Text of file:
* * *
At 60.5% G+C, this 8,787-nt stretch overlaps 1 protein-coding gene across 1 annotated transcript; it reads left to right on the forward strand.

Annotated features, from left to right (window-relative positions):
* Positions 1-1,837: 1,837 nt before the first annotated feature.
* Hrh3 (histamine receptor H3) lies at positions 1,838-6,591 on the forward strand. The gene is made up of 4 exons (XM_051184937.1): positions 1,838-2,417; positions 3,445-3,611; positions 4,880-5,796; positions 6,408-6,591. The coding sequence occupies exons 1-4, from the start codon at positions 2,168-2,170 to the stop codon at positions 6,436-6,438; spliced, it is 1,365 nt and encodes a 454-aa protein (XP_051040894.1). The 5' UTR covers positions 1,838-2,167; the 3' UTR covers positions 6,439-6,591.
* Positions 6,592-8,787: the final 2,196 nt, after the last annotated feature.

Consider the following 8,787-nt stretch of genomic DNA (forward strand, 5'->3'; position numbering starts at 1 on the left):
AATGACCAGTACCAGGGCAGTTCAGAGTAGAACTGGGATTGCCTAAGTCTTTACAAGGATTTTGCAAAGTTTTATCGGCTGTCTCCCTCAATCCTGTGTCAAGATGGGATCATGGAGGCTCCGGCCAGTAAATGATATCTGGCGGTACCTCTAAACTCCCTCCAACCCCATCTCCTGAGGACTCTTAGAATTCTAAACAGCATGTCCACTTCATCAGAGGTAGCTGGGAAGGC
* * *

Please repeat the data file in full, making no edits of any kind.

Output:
At 60.5% G+C, this 8,787-nt stretch overlaps 1 protein-coding gene across 1 annotated transcript; it reads left to right on the forward strand.

Annotated features, from left to right (window-relative positions):
* Positions 1-1,837: 1,837 nt before the first annotated feature.
* Hrh3 (histamine receptor H3) lies at positions 1,838-6,591 on the forward strand. The gene is made up of 4 exons (XM_051184937.1): positions 1,838-2,417; positions 3,445-3,611; positions 4,880-5,796; positions 6,408-6,591. The coding sequence occupies exons 1-4, from the start codon at positions 2,168-2,170 to the stop codon at positions 6,436-6,438; spliced, it is 1,365 nt and encodes a 454-aa protein (XP_051040894.1). The 5' UTR covers positions 1,838-2,167; the 3' UTR covers positions 6,439-6,591.
* Positions 6,592-8,787: the final 2,196 nt, after the last annotated feature.

Consider the following 8,787-nt stretch of genomic DNA (forward strand, 5'->3'; position numbering starts at 1 on the left):
AATGACCAGTACCAGGGCAGTTCAGAGTAGAACTGGGATTGCCTAAGTCTTTACAAGGATTTTGCAAAGTTTTATCGGCTGTCTCCCTCAATCCTGTGTCAAGATGGGATCATGGAGGCTCCGGCCAGTAAATGATATCTGGCGGTACCTCTAAACTCCCTCCAACCCCATCTCCTGAGGACTCTTAGAATTCTAAACAGCATGTCCACTTCATCAGAGGTAGCTGGGAAGGC